Last week, after one pitiful day of cold, I was racing through Central Park to get to a meeting. Naturally, because I was very nearly late, I saw something that stopped me in my tracks. Weird ice on the large reflecting pool next to the Alice in Wonderland statue.

Well, everyone knows there are certain categories of beauty to which you cannot say, hold still, I'll be right back. Sunsets, sunrises, rainbows, clouds, baby smiles...They wait for no woman. They vanish. So I whipped out my cell phone and started snapping pictures.

As I looked at the strange and unusual patterns in the melting ice, associations raced through my mind. The cracks look exactly like trees, growing up out of our concrete borders. Those black trees silhouetted against the white ice reminded me of one of my favorite fabric patterns from Marimekko, the Finnish design company.

The round pits made the ice look like a lunar landscape, and I wondered, not for the first time, what it was about certain Male Politicians that made them love science when it comes to Big Rockets and Moon Towns, but not love science--not even believe in science--when it comes to the consequences of burning all that dirty fuel in Big Cars and spewing it out of Big Smokestacks. Aww, come on, what's the fun in that?

Those ice trees interlace so beautifully with the shadows of real, solid trees behind me; Central Park is full of handsome specimens, but we've lost a huge number of them in the last few years, because of inexplicably vicious, unprecedented wind and rain storms. Did I say inexplicable? Scientists are connecting the surges of unpredictably wild, severe storms to global warming. Meanwhile, my friend Ronnie in upstate New York tells me that the fancy local ski supply shop is having an enormous sale on winter gear--"We're having a global warming sale!" the proprietor told her. We're all talking about what an unusually mild winter we are having, that Arctic air trapped up in Canada.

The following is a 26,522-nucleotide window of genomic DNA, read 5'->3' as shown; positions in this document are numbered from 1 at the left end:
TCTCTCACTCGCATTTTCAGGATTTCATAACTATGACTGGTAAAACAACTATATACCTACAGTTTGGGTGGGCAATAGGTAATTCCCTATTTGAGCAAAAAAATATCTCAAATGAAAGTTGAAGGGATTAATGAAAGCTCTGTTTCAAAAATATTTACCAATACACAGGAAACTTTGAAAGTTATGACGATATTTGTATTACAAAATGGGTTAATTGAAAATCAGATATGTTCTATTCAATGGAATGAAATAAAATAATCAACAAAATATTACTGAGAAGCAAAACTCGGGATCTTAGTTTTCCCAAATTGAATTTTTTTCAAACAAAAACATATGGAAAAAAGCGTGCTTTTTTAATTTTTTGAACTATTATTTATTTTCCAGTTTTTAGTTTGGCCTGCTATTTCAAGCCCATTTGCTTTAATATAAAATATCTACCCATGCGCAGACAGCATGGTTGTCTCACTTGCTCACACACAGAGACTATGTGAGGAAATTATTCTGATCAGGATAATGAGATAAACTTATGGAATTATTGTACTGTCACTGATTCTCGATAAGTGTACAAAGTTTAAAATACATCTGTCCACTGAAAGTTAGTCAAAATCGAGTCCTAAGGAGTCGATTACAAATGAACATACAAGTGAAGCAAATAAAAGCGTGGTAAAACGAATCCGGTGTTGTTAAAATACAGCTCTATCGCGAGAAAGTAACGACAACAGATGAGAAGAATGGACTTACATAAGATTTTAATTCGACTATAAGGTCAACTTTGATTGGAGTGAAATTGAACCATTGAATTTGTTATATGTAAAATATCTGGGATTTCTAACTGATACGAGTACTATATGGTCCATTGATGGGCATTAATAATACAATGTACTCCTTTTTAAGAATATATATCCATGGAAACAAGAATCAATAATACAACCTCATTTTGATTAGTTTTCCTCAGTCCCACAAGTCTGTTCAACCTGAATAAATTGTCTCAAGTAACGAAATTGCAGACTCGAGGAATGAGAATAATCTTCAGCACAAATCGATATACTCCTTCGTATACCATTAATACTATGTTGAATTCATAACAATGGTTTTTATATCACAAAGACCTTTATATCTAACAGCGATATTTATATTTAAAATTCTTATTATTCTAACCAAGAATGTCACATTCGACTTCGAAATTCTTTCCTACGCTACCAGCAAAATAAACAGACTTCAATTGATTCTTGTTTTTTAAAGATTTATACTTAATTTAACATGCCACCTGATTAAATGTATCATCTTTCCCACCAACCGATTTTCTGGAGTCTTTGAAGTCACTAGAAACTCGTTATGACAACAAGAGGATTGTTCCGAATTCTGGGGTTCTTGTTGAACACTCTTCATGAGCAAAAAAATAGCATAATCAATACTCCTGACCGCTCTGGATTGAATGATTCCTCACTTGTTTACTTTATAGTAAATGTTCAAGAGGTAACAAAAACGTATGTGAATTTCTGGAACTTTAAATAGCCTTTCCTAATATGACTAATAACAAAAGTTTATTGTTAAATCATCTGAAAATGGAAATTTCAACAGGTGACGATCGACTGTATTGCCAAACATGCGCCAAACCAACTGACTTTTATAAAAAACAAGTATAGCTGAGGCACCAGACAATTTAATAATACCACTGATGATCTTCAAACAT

Global warming--and the round shapes bubbling up out of the ice--made me think of the methane beginning to escape from the permafrost. Methane, a potent greenhouse gas--makes carbon pollution look dainty by comparison. Standing there in front of the ice, gazing into its patterns, I began to feel as though I were in front of a giant bowl of tea, reading meaning into the pattern of leaves left draining at the bottom.

On my way to midtown, I passed banks of hellebore, blooming profusely, their sleepy pink heads nodding shyly. Daffodils were pushing far up out of the ground. Wait, I wanted to say, please, wait just a little longer. It is still winter. It is too soon for you to be here. And later I read about what any gardener worth her salt could have told you: the USDA maps that display growing zones have had to be redrawn to keep up with the inexorable march northward of warmer winters and hotter summers.

Every time I took my little guys ice-skating on a pond, I tested the ice carefully, just as my dad had done for me when I was a child. I edged gingerly on to the pond, slowly shifted my weight off land and onto my feet, waiting to see if the ice held, listening for those deep, dull groaning cracks. Only when I knew it was safe did I let go of those trusting little mittened hands and push the guys off on their blades.

Today there is a sign at the top of the boat ramp--Danger! Thin Ice!

Are we paying attention? We ignore the signs at our peril. Those tiny hands still trust us, though. 

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